Mad dash to the finish for NaNoWriMo

Van Gogh's Night Cafe

National Novel Writing Month will be over in exactly 24 hours, and I’ve only got 48,000 words. The finish line is in sight, and by midnight tomorrow I’ll have to crank out at least 2000 more. I’m determined to do it, even if I have to pull an all-nighter the way I did for college term papers.

I hope the NaNoWriMo  administrators never read this blog post, because I’ve got a confession to make – I cheated a little. At about 35,000 words, like a marathoner, I hit a wall, and I knew I’d never make it at the rate I was going, so I copied a few online articles relevant to my research and pasted them into my document. Methods of suicide, assisted dying and state laws about same – fun stuff like that. Only a few thousand words, but enough to help me over what would otherwise have been a hopeless hurdle.

Even so, I’m proud to say that about ninety percent of the words are mine, all mine. Of those, I hope more than half are the actual first draft of my new novel. Those I’ve been formatting in traditional black type, double spaced. But they’re interspersed with miscellaneous meanderings. Many are about the developing plot and the evolving characters. I type those in single-spaced red. Green is for personal ramblings that have little to do with the novel – except that often they lead to new ideas for my fictional tale. And purple is for blog posts like this one, which I’m also copying and pasting into one enormous, unwieldy document.

I’m writing scenes about whatever captures my fancy at any given time, without worrying about where they may eventually end up in the book. Which point of view I pick depends on my mood – sometimes it’s Paula Rhodes, the temperamental CEO of Compassionate Care, the home care agency inspired by ElderSource, Inc., which I ran in the 1990’s. Sometimes I’m drawn more to Claire Lindstrom, the idealistic nurse who was my main protagonist in Eldercide. And then there’s the evolving character of Carolyn, who assisted at the death of her husband, who was suffering from the end stages of pancreatic cancer.

Edvard Munch - The Scream

My printer may have died, but I don’t have time to diagnose what the problem is and whether it’s fixable or I need to buy a new one. So I don’t yet have a hard copy to work with, nor have I reread most of what I’ve written. Sometimes I scroll back to read the last scene in order to hazard a guess as to what comes next, but by and large I’ve managed to banish my inner critic.

When December arrives, I’ll do a “save as” and begin dividing this humungous document into manageable sections. Then I’ll see what I’ve come up with and where I go from here. At that point I’ll have the luxury of slowing down and maybe letting that inner critic to have her say.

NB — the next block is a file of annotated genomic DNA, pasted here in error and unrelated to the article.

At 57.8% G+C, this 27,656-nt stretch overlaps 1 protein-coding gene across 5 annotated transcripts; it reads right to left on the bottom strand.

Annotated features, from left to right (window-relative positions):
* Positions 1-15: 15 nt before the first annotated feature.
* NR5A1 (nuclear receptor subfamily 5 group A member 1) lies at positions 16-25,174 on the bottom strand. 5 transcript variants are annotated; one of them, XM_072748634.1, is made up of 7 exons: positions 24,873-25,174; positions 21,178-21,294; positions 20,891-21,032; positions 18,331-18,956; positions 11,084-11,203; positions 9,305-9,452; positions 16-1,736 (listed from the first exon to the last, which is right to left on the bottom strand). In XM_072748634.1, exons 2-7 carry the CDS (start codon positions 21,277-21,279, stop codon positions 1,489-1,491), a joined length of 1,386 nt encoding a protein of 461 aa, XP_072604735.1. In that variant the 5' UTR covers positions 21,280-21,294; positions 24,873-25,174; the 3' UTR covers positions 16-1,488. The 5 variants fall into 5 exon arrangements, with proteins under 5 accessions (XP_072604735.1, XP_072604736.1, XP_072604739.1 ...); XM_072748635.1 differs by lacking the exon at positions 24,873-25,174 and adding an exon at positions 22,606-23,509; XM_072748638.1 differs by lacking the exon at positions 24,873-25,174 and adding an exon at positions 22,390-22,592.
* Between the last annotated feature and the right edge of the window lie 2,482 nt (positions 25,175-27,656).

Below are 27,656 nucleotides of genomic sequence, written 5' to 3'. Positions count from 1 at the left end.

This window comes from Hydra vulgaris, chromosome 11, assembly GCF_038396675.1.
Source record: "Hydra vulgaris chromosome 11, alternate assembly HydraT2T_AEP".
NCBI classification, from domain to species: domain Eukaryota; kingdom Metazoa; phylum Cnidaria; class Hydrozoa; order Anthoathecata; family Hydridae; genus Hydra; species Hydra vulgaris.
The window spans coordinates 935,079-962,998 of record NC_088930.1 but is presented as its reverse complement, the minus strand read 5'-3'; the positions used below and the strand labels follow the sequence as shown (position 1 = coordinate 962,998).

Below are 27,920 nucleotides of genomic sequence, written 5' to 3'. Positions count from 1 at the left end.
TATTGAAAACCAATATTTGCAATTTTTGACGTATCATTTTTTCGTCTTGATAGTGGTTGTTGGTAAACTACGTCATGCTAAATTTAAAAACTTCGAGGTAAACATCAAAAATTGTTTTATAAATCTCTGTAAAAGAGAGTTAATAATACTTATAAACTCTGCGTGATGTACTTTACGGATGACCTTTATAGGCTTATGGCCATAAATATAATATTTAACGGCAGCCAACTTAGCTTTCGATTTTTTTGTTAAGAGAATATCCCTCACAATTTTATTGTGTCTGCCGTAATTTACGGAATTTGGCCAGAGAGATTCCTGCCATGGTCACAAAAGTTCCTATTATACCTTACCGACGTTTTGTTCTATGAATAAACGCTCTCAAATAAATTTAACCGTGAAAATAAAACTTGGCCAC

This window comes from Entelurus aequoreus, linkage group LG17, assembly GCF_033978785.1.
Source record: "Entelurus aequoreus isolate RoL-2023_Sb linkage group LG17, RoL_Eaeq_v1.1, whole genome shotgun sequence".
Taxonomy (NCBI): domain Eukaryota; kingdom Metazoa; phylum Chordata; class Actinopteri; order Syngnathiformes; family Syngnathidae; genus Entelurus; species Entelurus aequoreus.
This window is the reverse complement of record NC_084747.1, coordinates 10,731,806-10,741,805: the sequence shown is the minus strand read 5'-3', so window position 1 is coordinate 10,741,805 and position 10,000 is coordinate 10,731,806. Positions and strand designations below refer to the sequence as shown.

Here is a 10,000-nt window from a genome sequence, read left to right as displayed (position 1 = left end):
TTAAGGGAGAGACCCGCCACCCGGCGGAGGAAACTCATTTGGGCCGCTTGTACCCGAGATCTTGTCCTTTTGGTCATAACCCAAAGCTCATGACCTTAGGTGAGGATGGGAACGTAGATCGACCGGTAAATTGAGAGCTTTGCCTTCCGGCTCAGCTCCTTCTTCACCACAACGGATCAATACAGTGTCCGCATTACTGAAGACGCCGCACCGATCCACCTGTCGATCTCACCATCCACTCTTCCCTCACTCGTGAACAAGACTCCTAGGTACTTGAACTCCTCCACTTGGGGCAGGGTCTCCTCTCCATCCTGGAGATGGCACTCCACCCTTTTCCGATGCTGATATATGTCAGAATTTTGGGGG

Though I’ve written four novels and published two of them, I’ve never worked this way before, but I’m enjoying it. Most importantly, the NaNoWriMo challenge has inspired me to barrel through the creative block that plagued me for so long, to get back to my writing, and to discover that my muse hasn’t deserted me after all.

 

Entropeia – Goddess of Disorder

Kali

I’ve long been fascinated by the concept of entropy, the idea that chaos and disorder tend to increase in a closed system. I’m not talking about the scientific explanations – the second law of thermodynamics and all the inscrutable equations that remind me of why science courses terrified me in college. Rather, I’m using the term the way sociologists do, as a measure of what Merriam-Webster describes as “chaos, disorganization, randomness.”

 As a description of my life, sometimes those words seem all too apt. Another definition I like describes entropy as “a measure of the unavailability of energy in a closed system” – not a bad description of clinical depression, when life closes in claustrophobically and it’s hard even to get out of bed. I’ve only recently emerged from over a year of living in this sorry state, and I wouldn’t wish it on anyone.

A year ago, in the depths of my doldrums, I summoned the energy to write a poem in which entropy takes on the guise of a goddess. Here it is:

Entropeia

I’m Entropeia, Goddess of Disorder

Shape shifter, seductress

Enticing as your cat Lunesta

Purring and writhing on your desk

Unsheathed claws swatting the mouse

Knocking your pens and papers to the floor

Where they remain untouched for days on end

 

Over the years I’ve worn away

The letters at the center of your keyboard

A dozen keys, blank as an erased blackboard

Your fingers blindly grope for vanished symbols

You used to know by heart

 

Words become maddeningly elusive

Refuse to reveal themselves

Hide in the plaques and tangles

Of your aging brain

I wield Time’s Arrow

Wound you with panicked fear

Of irreversible dementia

 

I lure you with endless hours

Of Spider solitaire

Clawed hand cramping the mouse

You bargain with time for one more game

And throw away another day

Blundering on with stinging eyes

Till darkness falls

 

Nature tends from order to disorder

In isolated systems

That’s the entropic law that guides my every move

Your every lonely act or lazy lack of action

Under my ruthless reign

You fall apart

 

Athena

I’m delighted to report I no longer feel I’m falling apart, and I’ve managed to transcend my writer’s block and fear of dementia. But the other manifestations of disorder and chaos remain major issues. Lunesta still writhes around on my desk and tries to swat the mouse to the floor, and yes, she’s named for the sleeping pill I still take every night.

And I’m still using the same keyboard with the rubbed-away letters. The year of nonproductivity impacted on my touch typing ability, and I make more typos than I used to. Still, on the whole, life is good.

 

 

 

 

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